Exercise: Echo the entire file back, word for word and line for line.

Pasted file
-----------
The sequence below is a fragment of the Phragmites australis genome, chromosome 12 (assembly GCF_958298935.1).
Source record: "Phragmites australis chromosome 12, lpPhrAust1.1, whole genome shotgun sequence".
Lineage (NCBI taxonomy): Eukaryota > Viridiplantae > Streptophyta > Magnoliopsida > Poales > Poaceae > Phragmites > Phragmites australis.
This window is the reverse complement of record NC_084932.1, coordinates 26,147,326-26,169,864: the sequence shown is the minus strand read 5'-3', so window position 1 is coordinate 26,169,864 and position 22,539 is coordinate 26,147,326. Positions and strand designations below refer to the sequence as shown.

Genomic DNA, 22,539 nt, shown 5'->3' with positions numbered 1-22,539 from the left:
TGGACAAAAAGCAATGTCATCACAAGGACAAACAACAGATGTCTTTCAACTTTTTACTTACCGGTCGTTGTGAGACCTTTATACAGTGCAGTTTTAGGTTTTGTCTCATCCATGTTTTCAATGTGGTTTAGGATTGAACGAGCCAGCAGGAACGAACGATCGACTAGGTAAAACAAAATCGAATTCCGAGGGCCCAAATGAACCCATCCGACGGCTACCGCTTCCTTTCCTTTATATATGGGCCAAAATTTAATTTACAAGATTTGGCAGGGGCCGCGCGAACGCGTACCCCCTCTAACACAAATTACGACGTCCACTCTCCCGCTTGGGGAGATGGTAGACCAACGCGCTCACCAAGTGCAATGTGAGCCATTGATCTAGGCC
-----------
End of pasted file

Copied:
The sequence below is a fragment of the Phragmites australis genome, chromosome 12 (assembly GCF_958298935.1).
Source record: "Phragmites australis chromosome 12, lpPhrAust1.1, whole genome shotgun sequence".
Lineage (NCBI taxonomy): Eukaryota > Viridiplantae > Streptophyta > Magnoliopsida > Poales > Poaceae > Phragmites > Phragmites australis.
This window is the reverse complement of record NC_084932.1, coordinates 26,147,326-26,169,864: the sequence shown is the minus strand read 5'-3', so window position 1 is coordinate 26,169,864 and position 22,539 is coordinate 26,147,326. Positions and strand designations below refer to the sequence as shown.

Genomic DNA, 22,539 nt, shown 5'->3' with positions numbered 1-22,539 from the left:
TGGACAAAAAGCAATGTCATCACAAGGACAAACAACAGATGTCTTTCAACTTTTTACTTACCGGTCGTTGTGAGACCTTTATACAGTGCAGTTTTAGGTTTTGTCTCATCCATGTTTTCAATGTGGTTTAGGATTGAACGAGCCAGCAGGAACGAACGATCGACTAGGTAAAACAAAATCGAATTCCGAGGGCCCAAATGAACCCATCCGACGGCTACCGCTTCCTTTCCTTTATATATGGGCCAAAATTTAATTTACAAGATTTGGCAGGGGCCGCGCGAACGCGTACCCCCTCTAACACAAATTACGACGTCCACTCTCCCGCTTGGGGAGATGGTAGACCAACGCGCTCACCAAGTGCAATGTGAGCCATTGATCTAGGCC